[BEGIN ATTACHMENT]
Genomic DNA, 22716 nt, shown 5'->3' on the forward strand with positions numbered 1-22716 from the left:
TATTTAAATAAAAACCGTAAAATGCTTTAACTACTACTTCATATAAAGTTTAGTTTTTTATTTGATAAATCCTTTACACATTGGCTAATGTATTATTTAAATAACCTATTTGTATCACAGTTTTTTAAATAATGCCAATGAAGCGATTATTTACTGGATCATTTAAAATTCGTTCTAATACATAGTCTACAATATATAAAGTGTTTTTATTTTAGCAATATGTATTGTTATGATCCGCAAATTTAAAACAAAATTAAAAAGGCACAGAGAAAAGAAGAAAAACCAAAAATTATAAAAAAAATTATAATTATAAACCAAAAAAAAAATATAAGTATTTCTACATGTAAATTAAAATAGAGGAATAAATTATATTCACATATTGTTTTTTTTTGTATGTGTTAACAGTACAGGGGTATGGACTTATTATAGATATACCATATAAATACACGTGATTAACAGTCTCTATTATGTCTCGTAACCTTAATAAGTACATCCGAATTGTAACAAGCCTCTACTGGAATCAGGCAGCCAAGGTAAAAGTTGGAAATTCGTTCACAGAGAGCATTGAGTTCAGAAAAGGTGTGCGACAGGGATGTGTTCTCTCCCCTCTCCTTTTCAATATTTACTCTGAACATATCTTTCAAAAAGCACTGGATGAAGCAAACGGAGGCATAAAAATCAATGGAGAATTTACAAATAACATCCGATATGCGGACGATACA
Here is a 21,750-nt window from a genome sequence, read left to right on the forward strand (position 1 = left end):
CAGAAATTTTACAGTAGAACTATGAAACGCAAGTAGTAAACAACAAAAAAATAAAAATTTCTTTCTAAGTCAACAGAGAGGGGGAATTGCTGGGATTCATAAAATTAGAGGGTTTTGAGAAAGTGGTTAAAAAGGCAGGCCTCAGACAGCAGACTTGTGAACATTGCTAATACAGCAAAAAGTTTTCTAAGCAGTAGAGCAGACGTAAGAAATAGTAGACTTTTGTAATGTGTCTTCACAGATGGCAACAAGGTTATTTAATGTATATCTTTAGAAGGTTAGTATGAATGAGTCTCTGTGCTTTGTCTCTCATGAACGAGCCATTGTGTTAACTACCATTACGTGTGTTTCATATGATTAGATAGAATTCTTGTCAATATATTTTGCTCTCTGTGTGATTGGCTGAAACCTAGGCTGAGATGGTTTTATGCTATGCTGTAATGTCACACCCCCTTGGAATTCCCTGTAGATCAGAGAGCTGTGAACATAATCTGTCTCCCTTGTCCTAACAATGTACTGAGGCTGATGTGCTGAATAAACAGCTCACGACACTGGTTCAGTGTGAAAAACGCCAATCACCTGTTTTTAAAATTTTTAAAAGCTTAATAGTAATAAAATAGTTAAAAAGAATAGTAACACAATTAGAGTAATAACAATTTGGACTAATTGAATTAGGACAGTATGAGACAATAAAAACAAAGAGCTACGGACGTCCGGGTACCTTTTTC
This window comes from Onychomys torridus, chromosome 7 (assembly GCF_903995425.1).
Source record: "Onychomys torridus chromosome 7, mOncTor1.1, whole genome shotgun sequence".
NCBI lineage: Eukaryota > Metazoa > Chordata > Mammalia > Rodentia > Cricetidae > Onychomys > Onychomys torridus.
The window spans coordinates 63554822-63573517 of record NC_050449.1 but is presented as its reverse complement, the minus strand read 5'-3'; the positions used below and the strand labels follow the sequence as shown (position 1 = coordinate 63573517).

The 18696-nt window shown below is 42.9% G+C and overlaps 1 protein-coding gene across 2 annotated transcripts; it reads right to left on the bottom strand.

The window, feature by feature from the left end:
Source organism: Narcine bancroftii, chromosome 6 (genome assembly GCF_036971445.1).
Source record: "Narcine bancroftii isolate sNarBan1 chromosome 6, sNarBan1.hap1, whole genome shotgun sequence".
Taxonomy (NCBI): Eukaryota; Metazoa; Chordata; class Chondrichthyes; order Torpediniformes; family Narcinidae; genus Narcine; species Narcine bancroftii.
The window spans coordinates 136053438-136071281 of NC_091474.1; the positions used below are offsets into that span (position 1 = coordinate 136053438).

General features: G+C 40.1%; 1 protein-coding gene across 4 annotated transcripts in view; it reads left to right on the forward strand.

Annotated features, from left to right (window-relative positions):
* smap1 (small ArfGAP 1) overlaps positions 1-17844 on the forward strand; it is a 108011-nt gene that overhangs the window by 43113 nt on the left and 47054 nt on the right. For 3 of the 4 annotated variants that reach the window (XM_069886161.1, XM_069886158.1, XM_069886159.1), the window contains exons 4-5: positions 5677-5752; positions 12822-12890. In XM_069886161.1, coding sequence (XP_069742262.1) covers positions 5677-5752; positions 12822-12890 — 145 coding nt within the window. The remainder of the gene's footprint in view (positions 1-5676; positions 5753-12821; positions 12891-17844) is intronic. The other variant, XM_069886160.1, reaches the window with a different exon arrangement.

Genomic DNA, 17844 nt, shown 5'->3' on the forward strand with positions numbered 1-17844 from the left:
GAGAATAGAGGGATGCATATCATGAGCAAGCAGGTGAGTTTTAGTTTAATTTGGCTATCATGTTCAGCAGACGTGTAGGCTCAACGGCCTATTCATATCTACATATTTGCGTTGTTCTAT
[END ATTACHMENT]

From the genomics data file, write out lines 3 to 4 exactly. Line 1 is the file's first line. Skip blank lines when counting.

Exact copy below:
Here is a 21,750-nt window from a genome sequence, read left to right on the forward strand (position 1 = left end):
CAGAAATTTTACAGTAGAACTATGAAACGCAAGTAGTAAACAACAAAAAAATAAAAATTTCTTTCTAAGTCAACAGAGAGGGGGAATTGCTGGGATTCATAAAATTAGAGGGTTTTGAGAAAGTGGTTAAAAAGGCAGGCCTCAGACAGCAGACTTGTGAACATTGCTAATACAGCAAAAAGTTTTCTAAGCAGTAGAGCAGACGTAAGAAATAGTAGACTTTTGTAATGTGTCTTCACAGATGGCAACAAGGTTATTTAATGTATATCTTTAGAAGGTTAGTATGAATGAGTCTCTGTGCTTTGTCTCTCATGAACGAGCCATTGTGTTAACTACCATTACGTGTGTTTCATATGATTAGATAGAATTCTTGTCAATATATTTTGCTCTCTGTGTGATTGGCTGAAACCTAGGCTGAGATGGTTTTATGCTATGCTGTAATGTCACACCCCCTTGGAATTCCCTGTAGATCAGAGAGCTGTGAACATAATCTGTCTCCCTTGTCCTAACAATGTACTGAGGCTGATGTGCTGAATAAACAGCTCACGACACTGGTTCAGTGTGAAAAACGCCAATCACCTGTTTTTAAAATTTTTAAAAGCTTAATAGTAATAAAATAGTTAAAAAGAATAGTAACACAATTAGAGTAATAACAATTTGGACTAATTGAATTAGGACAGTATGAGACAATAAAAACAAAGAGCTACGGACGTCCGGGTACCTTTTTC